At an age of 58 I found the riding position a bit too uncomfortable around town mostly, with wrists and neck complaining the most. I have since replaced the original bars with the optional higher version with much improvement in comfort.
MyMy last change was to replace the gearbox with a tooth lower which means the engine is less likely to “hunt” and low speeds and makes for a better ride around town. Finally, my final challenge appears to be how to best overcome the numbing of my right hand after 50kms or so due to vibration.
Any recommendations please on replacement grips or will more kms lead to a loosening of the engine and less vibration etc?”
GT 1000 Throttle Cable Adjustment and Lighting Woes
December 17, 2006 – Can’t believe it’s been almost one month since I’ve posted anything. The weather got cold — well, relatively speaking anyway — and I got tied up with some other projects.
But now it’s warmed up again (65 degrees on Dec. 17?!) so I went for a ride.
I think the GT is really coming into its own. It feels like the engine has loosened up and revs harder and smoother. I’m still having a ball riding this thing; each time I get on it I feel like I learn something new about it that makes me like it even more.
I noticed that there seemed to be too much throttle play and I checked it at over 4mm, which is more than twice the minimum called for in the owner’s manual. So I did some tweaking and wrote it up in a separate GT1000 Throttle Cable Adjustment article.
Ducati GT1000 LED Brake Lights and Turn Signals
By the way — I was working on the continuation of the article that looked at different lighting options for the GT1000 (see article). The GT uses “wedge” bulbs in the yellow directionals and I wanted to try some wedge-type LEDs instead.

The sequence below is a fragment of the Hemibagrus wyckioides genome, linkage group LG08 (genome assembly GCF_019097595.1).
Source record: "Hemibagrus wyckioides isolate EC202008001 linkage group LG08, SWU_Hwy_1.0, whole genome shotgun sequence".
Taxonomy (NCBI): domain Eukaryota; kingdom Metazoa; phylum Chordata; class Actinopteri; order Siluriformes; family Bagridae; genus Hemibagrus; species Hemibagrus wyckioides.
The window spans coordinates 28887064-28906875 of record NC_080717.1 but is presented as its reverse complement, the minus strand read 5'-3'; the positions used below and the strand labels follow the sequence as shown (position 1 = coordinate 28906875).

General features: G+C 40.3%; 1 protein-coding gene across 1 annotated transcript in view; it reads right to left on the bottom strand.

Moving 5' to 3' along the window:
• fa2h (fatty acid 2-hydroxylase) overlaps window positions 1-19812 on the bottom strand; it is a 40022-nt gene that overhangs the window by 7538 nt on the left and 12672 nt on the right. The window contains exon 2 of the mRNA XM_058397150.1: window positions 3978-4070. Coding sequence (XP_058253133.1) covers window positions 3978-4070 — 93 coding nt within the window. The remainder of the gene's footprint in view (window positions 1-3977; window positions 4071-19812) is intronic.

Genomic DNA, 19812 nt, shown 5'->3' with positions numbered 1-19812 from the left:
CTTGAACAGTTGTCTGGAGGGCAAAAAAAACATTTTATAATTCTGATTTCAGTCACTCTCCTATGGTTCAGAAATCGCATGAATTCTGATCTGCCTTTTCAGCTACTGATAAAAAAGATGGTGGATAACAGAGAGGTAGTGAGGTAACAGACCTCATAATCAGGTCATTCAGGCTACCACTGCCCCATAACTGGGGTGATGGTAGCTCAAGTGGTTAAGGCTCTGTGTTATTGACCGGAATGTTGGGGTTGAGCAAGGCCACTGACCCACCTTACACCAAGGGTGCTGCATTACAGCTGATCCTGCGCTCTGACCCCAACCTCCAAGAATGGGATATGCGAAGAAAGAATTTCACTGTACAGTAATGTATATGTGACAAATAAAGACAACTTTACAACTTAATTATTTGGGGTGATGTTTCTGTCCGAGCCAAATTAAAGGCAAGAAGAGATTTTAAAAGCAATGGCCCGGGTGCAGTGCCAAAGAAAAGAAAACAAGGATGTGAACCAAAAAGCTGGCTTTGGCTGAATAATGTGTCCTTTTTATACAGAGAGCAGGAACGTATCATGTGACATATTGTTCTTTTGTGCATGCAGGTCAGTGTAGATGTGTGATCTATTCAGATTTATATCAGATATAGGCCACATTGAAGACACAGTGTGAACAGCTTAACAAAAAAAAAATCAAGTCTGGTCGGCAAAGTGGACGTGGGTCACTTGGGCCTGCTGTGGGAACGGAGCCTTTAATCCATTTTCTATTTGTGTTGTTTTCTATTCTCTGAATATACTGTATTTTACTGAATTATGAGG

I ordered a batch of 921 wedge LED lights and a couple of 1157 LEDs to try in the brake/tail light.
Well, the box never arrived and when I contacted the retailer and the Postal Service, I discovered that the box must have been stolen from my mailbox.
OK, there’s $110.00 down the drain.
I placed a duplicate order and paid extra to have it delivered via UPS. This time it arrived and I put it aside and…somehow it completely disappeared.
My wife and I have torn apart the house, basement, garage, cars… I’ve looked everywhere and can’t find it! I know it arrived because I ordered a little LED key chain light also and that I have.
So there’s ANOTHER $115.00 down the tubes! This is in addition to the first order I placed when I foolishly ordered a bunch of 1156 LEDs, thinking that the GT must use them in the directionals.
So far I’ve blown about $300.00 on LED bulbs and have nothing to show for it! So, as you can imagine, I’ve given up on this project for now…!
Recommended Motor Oil for the GT 1000
November 21, 2006 – I just discovered some important information on the recommended engine oil type for the GT1000; although it’s somewhat confusing, Ducati apparently recommends full synthetic oil.
Shell Advance Ultra 4, which is virtually unavailable in the U.S.A., and which Ducati recommends on page 149 of the GT1000 owner’s manual, is a full synthetic oil.
I have created a new cross reference chart on the GT1000 oil change page that suggests possible substitutes for the various Ducati recommend (Shell Advance) lubricants.
November 11, 2006 – Check out the SpiderLite folding LED brake light! I tried to install it on the GT but ran into some problems so I’m ordering a spare lens to try again. But this thing is pretty cool, so I thought you might like to learn more
Building the GT1000
November 3, 2006 – Just found a link on the Ducati website (no longer active, unfortunately) with photos showing the GT1000 in the early stages of development; check out the Öhlins shocks on the prototype!
I’m ticked that the weather here is starting to turn cold. Having to ride while bundled up in winter clothing on an unfaired bike isn’t all that appealing to me…just as I’ve finally started to figure out all of the GT’s quirks and it’s starting to feel very smooth to me.
I wonder if putting a couple thousand miles on it has freed up the engine a bit? It seems to be running smoother after the oil change also. And the mirror and handgrip replacement have, I think, made a big difference also.